Thursday, January 10, 2019

Book Review - SONGS OF WILLOW FROST by Jamie Ford

Title:  Songs of Willow Frost
Author:  Jamie Ford
Genre:  Literary Fiction
Publisher:  Ballentine Books
Release Date:  September 10, 2013

About the Book:


From Jamie Ford, author of the beloved Hotel on the Corner of Bitter and Sweet, comes a much-anticipated second novel. Set against the backdrop of Depression-era Seattle, Songs of Willow Frost is a powerful tale of two souls—a boy with dreams for his future and a woman escaping her haunted past—both seeking love, hope, and forgiveness.

Look for special features inside. Join the Random House Reader’s Circle for author chats and more.

Twelve-year-old William Eng, a Chinese American boy, has lived at Seattle’s Sacred Heart Orphanage ever since his mother’s listless body was carried away from their small apartment five years ago. On his birthday—or rather, the day the nuns designate as his birthday—William and the other orphans are taken to the historical Moore Theatre, where William glimpses an actress on the silver screen who goes by the name of Willow Frost. Struck by her features, William is convinced that the movie star is his mother, Liu Song.

Determined to find Willow and prove that his mother is still alive, William escapes from Sacred Heart with his friend Charlotte. The pair navigate the streets of Seattle, where they must not only survive but confront the mysteries of William’s past and his connection to the exotic film star. The story of Willow Frost, however, is far more complicated than the Hollywood fantasy William sees onscreen.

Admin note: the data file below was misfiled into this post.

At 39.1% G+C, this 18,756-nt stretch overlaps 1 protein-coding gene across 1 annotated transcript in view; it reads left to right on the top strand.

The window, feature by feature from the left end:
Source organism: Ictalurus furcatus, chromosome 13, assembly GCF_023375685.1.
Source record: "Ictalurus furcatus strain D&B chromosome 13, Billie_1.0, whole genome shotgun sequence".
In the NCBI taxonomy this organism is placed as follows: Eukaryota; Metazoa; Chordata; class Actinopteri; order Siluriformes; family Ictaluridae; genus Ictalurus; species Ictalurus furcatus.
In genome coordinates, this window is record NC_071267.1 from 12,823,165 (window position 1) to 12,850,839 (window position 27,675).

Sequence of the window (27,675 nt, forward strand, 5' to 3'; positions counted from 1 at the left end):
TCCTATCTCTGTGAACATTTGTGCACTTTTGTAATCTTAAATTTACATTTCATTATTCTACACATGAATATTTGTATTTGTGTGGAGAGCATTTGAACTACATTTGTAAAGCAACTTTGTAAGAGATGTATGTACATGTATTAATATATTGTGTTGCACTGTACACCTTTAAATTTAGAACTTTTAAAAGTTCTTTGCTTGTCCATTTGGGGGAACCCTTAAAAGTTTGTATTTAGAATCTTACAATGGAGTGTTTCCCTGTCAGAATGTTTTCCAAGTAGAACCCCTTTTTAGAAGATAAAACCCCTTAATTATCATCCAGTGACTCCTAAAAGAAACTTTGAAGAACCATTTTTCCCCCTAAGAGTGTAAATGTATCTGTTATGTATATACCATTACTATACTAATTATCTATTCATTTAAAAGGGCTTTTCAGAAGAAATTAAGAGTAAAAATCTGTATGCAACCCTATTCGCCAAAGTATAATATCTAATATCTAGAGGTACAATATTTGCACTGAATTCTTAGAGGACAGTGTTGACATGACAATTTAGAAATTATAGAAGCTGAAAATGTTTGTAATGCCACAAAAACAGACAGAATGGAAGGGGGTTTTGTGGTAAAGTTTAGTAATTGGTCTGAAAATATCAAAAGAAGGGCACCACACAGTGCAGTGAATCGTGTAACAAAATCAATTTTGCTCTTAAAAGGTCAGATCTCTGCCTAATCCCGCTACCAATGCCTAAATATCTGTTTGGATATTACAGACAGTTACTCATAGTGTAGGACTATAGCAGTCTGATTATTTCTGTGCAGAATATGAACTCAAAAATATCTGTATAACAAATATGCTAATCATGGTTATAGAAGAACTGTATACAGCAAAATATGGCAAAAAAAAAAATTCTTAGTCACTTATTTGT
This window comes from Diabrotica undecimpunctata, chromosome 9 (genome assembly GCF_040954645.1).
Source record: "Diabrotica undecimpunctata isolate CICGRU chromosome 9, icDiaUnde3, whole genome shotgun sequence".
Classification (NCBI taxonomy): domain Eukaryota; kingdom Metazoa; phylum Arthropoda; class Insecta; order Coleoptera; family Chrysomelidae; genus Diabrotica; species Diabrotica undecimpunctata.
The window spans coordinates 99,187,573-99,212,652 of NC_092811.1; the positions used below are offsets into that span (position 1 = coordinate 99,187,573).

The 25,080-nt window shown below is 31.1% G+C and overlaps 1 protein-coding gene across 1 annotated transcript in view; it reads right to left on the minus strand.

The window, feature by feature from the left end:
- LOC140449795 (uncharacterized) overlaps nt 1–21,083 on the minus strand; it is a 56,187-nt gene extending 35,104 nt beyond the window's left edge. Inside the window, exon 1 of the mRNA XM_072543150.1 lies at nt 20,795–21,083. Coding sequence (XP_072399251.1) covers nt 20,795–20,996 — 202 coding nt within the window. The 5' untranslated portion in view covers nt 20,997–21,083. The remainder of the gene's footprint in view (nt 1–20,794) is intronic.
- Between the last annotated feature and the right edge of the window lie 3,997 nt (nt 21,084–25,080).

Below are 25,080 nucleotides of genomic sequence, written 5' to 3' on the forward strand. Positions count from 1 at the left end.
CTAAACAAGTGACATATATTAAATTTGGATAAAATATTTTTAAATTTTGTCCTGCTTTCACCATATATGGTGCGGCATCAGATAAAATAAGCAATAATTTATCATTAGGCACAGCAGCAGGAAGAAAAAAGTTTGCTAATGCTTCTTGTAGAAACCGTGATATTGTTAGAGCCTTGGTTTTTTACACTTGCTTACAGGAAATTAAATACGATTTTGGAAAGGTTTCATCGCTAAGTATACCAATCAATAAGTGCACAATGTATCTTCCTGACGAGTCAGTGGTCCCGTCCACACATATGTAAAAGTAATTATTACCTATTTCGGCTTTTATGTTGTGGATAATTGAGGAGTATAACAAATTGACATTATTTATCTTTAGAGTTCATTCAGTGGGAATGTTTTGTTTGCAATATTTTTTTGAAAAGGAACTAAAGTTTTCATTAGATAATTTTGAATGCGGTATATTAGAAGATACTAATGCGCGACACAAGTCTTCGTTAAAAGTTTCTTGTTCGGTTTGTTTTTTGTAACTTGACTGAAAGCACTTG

Shifting between the Great Depression and the 1920s, Songs of Willow Frost takes readers on an emotional journey of discovery. Jamie Ford’s sweeping novel will resonate with anyone who has ever longed for the comforts of family and a place to call home.

Buy Links: Amazon 

My Review:

Songs of Willow Frost takes us back and forth in time as memories of Willow's earlier years come to surface. The book is extremely well written and the characters are multi-dimensional, but it is sad. Very, very sad. Downright depressing.

If you enjoy a book that pulls you in, that clings to your emotions, that makes your heart sink and your tears on the edge of your eyelid waiting to brim over, you will enjoy this book. For me, although it was an excellent thought-provoking novel, it was depressing. It left me sad. Mainly because I know these injustices existed during this time period.

Although as a society we still have a long way to go, this book helps us to realize just how far we have come.

My Rating:

About the Author:

Jamie Ford is the great grandson of Nevada mining pioneer Min Chung, who emigrated from Kaiping, China, to San Francisco in 1865, where he adopted the western name "Ford," thus confusing countless generations. 

His debut novel, Hotel on the Corner of Bitter and Sweet, spent two years on the New York Times bestseller list and went on to win the 2010 Asian/Pacific American Award for Literature. His work has been translated into 34 languages. Jamie is still holding out for Klingon (that's when you know you've made it).

Visit him at or on Twitter @jamieford.


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